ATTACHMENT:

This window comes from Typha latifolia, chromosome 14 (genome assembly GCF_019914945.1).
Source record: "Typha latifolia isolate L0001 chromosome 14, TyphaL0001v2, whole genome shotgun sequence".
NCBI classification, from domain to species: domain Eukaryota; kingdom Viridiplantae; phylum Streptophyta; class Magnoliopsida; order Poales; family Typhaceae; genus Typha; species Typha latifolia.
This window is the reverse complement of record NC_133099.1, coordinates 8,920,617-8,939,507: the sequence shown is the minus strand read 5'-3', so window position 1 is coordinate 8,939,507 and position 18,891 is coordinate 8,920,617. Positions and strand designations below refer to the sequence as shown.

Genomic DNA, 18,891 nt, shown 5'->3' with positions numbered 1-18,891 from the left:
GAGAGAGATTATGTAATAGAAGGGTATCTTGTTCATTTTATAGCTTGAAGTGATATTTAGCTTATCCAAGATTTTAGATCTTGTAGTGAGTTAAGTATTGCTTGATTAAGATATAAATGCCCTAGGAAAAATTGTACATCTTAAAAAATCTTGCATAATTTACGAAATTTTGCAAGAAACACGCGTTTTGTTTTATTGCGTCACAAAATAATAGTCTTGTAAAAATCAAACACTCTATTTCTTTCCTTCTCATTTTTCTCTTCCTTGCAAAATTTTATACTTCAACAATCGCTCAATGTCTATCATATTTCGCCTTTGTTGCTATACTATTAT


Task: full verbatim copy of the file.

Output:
This window comes from Typha latifolia, chromosome 14 (genome assembly GCF_019914945.1).
Source record: "Typha latifolia isolate L0001 chromosome 14, TyphaL0001v2, whole genome shotgun sequence".
NCBI classification, from domain to species: domain Eukaryota; kingdom Viridiplantae; phylum Streptophyta; class Magnoliopsida; order Poales; family Typhaceae; genus Typha; species Typha latifolia.
This window is the reverse complement of record NC_133099.1, coordinates 8,920,617-8,939,507: the sequence shown is the minus strand read 5'-3', so window position 1 is coordinate 8,939,507 and position 18,891 is coordinate 8,920,617. Positions and strand designations below refer to the sequence as shown.

Genomic DNA, 18,891 nt, shown 5'->3' with positions numbered 1-18,891 from the left:
GAGAGAGATTATGTAATAGAAGGGTATCTTGTTCATTTTATAGCTTGAAGTGATATTTAGCTTATCCAAGATTTTAGATCTTGTAGTGAGTTAAGTATTGCTTGATTAAGATATAAATGCCCTAGGAAAAATTGTACATCTTAAAAAATCTTGCATAATTTACGAAATTTTGCAAGAAACACGCGTTTTGTTTTATTGCGTCACAAAATAATAGTCTTGTAAAAATCAAACACTCTATTTCTTTCCTTCTCATTTTTCTCTTCCTTGCAAAATTTTATACTTCAACAATCGCTCAATGTCTATCATATTTCGCCTTTGTTGCTATACTATTAT